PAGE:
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How Newt Gingrich Shamelessly Feeds the Fears and Egos of White Conservatives -- and Why That May Win Him the GOP Nomination

If Gingrich does manage to pull off an unlikely victory, it will be the result of running a picture-perfect right-populist campaign.
 
 
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More American families went on food-stamps during George W. Bush's term in office than under any other president in history – almost a half-million more than under Barack Obama. Facts don't matter much in a GOP primary contest, however; and Newt Gingrich catapulted himself to victory in South Carolina in large part by calling Obama “the foodstamp president” and then picking a fight about it with Fox News pundit Juan Williams during a January 16 debate.

Gingrich had set a brilliant trap for a Republican primary contest. Most people understood the foodstamp president line to be a classic example of the racist “dog-whistle” – the kind of rhetoric that has long been at the heart of the GOP's “Southern Strategy” -- and Newt was confident that he'd be called on it.

Williams obliged. “My e-mail account, my Twitter account, has been inundated with people of all races who are asking if your comments are not intended to belittle the poor and racial minorities,” he said.

Gingrich's response was practiced, and perfectly tuned for the Republican base. “Well, first of all, Juan, the fact is that more people have been put on food stamps by Barack Obama than any president in American history. I know, among the politically correct, you’re not supposed to use facts that are uncomfortable... and if that makes liberals unhappy...I’m going to continue to find ways to help poor people learn how to get a job, learn how to get a better job, and learn, some day, to own the job.”

Newt earned a standing ovation from the audience, and immediately after the debate Team Gingrich turned the exchange into an online ad titled, “ The Moment.” Five polls taken in South Carolina in the days leading up to the debate had Mitt Romney up by an average of 11 points. Six polls in the following three days found Gingrich up by an average of just under three points, and a week later – after another testy exchange with CNN's John King – Gingrich beat the former Massachusetts governor by 12 percentage points in the Palmetto State's primary.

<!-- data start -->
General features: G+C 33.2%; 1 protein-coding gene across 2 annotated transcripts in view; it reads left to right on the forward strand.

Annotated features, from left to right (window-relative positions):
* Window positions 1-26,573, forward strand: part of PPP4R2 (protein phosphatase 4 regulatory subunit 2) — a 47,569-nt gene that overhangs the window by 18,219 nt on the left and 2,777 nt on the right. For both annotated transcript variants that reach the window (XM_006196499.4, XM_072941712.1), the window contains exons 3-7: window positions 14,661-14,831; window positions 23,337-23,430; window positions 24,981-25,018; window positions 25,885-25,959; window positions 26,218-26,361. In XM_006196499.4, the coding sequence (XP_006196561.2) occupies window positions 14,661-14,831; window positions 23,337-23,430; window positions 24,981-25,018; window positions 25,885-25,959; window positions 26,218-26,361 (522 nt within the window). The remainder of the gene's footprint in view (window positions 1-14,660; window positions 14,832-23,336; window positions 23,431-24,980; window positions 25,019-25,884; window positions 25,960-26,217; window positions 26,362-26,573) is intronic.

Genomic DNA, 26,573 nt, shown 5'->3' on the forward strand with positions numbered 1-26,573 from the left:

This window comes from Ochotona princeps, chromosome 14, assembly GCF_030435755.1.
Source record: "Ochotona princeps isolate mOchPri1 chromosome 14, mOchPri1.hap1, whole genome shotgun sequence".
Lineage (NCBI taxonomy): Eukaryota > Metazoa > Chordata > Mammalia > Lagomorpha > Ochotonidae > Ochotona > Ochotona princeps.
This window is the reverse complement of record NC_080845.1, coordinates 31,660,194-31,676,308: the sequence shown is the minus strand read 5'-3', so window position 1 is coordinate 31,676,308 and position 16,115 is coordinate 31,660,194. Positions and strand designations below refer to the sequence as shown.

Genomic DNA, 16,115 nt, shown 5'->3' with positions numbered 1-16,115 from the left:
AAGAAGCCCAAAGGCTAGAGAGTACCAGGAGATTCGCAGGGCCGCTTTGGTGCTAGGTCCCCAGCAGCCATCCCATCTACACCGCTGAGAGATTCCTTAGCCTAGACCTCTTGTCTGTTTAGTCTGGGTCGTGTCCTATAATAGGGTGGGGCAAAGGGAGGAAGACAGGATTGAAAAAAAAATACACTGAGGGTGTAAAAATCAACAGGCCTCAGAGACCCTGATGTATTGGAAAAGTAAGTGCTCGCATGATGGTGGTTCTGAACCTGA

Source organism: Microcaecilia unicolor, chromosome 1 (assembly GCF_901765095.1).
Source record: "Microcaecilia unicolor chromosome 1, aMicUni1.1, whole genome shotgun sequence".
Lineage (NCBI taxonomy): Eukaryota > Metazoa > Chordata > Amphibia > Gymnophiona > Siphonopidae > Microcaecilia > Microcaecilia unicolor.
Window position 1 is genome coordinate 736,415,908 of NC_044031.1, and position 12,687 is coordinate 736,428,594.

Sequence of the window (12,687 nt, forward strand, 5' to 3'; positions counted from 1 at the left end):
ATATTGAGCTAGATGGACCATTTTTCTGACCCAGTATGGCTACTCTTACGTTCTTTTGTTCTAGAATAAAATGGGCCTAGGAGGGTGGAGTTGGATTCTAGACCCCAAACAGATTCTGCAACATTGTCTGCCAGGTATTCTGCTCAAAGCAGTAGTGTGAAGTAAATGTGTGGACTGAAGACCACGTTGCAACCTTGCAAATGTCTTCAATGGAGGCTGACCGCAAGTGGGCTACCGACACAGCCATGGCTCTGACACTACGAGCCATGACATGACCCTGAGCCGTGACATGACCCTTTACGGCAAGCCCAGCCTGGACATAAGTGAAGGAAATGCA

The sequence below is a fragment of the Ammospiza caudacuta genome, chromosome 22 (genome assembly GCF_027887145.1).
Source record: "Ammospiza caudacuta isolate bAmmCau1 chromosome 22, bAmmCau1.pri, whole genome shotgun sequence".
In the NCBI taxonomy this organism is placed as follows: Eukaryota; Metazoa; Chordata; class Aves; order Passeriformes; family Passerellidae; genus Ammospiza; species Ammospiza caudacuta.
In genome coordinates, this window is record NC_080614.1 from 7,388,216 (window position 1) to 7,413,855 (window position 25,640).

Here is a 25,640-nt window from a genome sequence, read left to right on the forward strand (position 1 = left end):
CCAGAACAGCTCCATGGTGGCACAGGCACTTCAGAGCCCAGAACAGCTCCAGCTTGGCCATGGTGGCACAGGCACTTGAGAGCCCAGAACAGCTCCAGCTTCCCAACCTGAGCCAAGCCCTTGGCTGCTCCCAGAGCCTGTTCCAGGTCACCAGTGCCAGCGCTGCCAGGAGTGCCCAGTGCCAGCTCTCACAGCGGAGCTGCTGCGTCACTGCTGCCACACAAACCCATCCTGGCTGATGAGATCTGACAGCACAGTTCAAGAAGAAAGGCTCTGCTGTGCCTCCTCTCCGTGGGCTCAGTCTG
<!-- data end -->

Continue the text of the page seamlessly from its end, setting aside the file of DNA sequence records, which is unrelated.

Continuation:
Newt Gingrich is a deeply flawed candidate. But fresh off his South Carolina trouncing of Romney, who has long been anointed the GOP front-runner, the political establishment is beginning to wonder – with horror or enthusiasm, as the case may be – if the veteran pol actually has a shot at becoming the Republicans' standard-bearer in 2012.

He does, although Romney still has formidable advantages in fundraising and organization on the ground. If Gingrich does manage to pull off an unlikely victory in the nominating contest, it will be the result of running a picture-perfect, almost archetypical right-populist campaign that is perfectly suited to this moment, with the ascendancy of the hard-right Tea Party among Republican primary voters.

The right-populist storyline is simple, and compelling for many at a time when Americans have seen an unprecedented loss of economic security. According to the right-populist narrative, the working class – especially the white working class -- is caught in a vice between two pernicious forces: an elite festering with corruption at the top and a legion of undeserving freeloaders at the bottom.

Sandwiched between these two forces is the “real America,” as Sarah Palin put it during the last election cycle. Gingrich defines the “middle-class” broadly enough to include white-collar professionals and all but the most affluent “entrepreneurs.”

Whereas traditional populism pits working people against corrupt bankers and the titans of big business, Gingrich's brand of right-populism is directed at cultural elites – intellectuals, the media and “latté liberals.”

 
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